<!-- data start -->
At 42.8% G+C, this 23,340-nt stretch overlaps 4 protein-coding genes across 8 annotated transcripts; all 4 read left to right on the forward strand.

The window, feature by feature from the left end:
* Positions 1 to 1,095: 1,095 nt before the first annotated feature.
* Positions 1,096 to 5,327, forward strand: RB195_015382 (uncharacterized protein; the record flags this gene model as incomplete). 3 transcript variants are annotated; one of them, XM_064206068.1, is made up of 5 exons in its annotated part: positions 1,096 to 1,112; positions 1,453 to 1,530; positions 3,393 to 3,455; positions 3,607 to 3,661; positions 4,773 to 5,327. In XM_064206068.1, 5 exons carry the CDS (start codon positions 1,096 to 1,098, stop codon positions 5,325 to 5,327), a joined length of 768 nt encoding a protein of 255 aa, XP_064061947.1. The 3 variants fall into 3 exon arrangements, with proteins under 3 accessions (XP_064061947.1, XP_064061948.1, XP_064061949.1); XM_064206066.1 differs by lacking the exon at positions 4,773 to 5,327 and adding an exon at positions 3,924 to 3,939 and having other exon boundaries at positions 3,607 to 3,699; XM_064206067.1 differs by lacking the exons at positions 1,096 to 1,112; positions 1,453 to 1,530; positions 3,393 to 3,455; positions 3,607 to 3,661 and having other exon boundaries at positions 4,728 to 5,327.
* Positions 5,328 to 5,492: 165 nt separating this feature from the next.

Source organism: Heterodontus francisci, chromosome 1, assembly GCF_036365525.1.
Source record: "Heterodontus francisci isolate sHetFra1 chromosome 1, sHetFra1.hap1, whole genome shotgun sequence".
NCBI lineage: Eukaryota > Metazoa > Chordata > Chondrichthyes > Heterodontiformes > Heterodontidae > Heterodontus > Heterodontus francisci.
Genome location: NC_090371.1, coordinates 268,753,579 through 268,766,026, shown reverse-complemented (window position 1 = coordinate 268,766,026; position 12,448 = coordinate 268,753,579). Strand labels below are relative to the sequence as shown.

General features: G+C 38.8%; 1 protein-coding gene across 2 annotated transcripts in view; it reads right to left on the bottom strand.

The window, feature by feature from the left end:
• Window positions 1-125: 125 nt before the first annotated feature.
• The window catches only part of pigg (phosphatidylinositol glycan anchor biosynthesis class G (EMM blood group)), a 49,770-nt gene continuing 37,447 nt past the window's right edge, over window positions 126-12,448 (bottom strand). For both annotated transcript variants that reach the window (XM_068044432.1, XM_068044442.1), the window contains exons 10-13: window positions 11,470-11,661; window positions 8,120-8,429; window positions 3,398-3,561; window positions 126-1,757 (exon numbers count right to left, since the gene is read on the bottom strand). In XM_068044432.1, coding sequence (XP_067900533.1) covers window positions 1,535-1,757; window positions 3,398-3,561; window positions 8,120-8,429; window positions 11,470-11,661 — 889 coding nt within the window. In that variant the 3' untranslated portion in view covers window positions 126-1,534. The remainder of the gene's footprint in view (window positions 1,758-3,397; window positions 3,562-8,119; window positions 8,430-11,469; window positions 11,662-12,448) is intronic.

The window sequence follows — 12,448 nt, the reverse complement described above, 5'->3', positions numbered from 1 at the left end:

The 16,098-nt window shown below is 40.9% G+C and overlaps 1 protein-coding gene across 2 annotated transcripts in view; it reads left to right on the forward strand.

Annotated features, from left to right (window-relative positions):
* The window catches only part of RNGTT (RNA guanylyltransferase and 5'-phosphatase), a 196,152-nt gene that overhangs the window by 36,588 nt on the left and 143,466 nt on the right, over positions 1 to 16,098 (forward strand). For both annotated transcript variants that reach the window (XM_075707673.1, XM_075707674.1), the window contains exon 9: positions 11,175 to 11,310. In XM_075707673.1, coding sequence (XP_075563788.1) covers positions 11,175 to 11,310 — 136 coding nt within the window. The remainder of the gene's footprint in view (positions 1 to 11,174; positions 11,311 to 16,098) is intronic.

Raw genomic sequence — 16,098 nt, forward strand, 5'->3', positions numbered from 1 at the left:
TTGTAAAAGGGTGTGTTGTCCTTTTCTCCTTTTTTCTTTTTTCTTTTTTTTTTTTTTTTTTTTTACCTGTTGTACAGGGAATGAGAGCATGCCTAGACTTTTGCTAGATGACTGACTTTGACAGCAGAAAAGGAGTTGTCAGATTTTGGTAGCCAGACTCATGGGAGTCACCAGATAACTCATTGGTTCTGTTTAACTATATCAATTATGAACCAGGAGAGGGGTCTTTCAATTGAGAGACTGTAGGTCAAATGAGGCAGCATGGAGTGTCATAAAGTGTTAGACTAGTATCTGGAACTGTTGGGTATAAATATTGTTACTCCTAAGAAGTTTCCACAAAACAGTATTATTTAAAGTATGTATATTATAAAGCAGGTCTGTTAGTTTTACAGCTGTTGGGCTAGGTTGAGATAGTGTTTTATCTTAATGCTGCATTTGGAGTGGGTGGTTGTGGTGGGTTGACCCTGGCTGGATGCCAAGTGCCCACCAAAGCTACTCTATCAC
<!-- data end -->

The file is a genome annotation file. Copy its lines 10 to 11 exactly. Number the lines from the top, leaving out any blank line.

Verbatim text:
General features: G+C 38.8%; 1 protein-coding gene across 2 annotated transcripts in view; it reads right to left on the bottom strand.

The window, feature by feature from the left end: